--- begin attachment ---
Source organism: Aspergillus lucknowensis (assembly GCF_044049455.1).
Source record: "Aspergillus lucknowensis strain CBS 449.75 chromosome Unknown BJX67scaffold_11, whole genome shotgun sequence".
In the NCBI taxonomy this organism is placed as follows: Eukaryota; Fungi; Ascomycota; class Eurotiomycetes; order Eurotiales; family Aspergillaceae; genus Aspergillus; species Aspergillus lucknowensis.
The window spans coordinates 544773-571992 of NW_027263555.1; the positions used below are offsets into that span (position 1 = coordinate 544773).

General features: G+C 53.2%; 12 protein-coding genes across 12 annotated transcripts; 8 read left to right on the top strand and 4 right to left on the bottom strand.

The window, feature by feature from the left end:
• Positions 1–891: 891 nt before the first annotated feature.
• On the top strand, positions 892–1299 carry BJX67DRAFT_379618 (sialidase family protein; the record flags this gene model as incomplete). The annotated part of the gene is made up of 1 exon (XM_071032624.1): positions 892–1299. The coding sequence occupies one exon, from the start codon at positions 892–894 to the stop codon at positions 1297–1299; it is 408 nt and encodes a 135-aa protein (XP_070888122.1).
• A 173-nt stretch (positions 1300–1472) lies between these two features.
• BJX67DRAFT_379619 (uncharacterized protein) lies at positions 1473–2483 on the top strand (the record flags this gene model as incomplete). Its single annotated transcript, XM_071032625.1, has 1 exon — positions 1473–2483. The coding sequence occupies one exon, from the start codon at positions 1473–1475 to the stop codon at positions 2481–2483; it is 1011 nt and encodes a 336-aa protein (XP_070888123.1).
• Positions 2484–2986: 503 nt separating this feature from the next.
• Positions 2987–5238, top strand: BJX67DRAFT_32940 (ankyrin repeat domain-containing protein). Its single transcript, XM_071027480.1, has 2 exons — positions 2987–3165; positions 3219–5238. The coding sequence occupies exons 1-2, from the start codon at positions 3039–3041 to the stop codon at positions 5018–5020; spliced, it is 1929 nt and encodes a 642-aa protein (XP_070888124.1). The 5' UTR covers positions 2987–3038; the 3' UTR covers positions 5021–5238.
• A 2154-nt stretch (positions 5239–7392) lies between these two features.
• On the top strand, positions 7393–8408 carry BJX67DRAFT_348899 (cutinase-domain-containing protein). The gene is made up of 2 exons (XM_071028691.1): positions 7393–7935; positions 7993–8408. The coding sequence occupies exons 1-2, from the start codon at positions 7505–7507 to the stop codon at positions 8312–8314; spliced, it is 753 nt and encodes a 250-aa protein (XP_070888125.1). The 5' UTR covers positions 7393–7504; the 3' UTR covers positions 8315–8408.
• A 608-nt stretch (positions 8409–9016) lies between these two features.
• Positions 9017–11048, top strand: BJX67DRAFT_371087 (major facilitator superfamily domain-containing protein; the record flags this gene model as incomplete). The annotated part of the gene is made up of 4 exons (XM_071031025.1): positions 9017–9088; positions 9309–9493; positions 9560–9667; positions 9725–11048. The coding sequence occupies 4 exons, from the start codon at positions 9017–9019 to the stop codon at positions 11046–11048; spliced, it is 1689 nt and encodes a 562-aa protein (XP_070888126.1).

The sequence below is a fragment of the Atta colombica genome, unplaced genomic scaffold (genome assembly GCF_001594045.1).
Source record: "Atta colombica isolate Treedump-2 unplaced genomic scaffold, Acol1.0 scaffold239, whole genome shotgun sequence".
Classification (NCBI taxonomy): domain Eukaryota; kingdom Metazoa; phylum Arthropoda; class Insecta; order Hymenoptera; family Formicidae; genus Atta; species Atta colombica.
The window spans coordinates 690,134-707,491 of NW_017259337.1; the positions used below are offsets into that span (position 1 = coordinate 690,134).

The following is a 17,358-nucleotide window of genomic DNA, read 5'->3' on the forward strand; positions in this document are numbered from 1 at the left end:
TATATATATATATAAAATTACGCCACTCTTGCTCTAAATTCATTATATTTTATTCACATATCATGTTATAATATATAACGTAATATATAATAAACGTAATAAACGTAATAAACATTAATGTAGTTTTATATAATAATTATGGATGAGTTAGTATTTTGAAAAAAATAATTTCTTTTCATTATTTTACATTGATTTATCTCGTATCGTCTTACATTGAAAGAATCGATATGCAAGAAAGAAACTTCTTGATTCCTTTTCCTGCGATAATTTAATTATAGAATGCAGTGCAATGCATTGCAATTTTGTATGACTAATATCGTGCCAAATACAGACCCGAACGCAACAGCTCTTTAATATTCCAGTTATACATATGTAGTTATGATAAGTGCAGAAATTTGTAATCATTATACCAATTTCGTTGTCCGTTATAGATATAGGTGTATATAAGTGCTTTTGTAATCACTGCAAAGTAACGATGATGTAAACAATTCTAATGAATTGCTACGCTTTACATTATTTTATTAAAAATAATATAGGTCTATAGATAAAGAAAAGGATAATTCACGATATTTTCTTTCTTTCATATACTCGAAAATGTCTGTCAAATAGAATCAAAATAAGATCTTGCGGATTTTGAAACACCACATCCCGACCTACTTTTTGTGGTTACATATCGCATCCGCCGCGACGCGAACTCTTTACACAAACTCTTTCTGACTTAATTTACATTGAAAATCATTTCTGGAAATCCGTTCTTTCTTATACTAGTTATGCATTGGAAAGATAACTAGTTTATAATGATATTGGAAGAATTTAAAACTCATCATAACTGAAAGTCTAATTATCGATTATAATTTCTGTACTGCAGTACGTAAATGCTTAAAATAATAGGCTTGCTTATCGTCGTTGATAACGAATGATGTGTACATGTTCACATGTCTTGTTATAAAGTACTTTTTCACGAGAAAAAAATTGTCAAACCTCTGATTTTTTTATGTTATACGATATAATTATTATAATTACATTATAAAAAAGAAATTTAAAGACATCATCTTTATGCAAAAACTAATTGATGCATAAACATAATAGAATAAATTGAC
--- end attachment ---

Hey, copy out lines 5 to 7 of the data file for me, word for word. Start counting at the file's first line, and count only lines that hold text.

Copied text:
General features: G+C 53.2%; 12 protein-coding genes across 12 annotated transcripts; 8 read left to right on the top strand and 4 right to left on the bottom strand.

The window, feature by feature from the left end:
• Positions 1–891: 891 nt before the first annotated feature.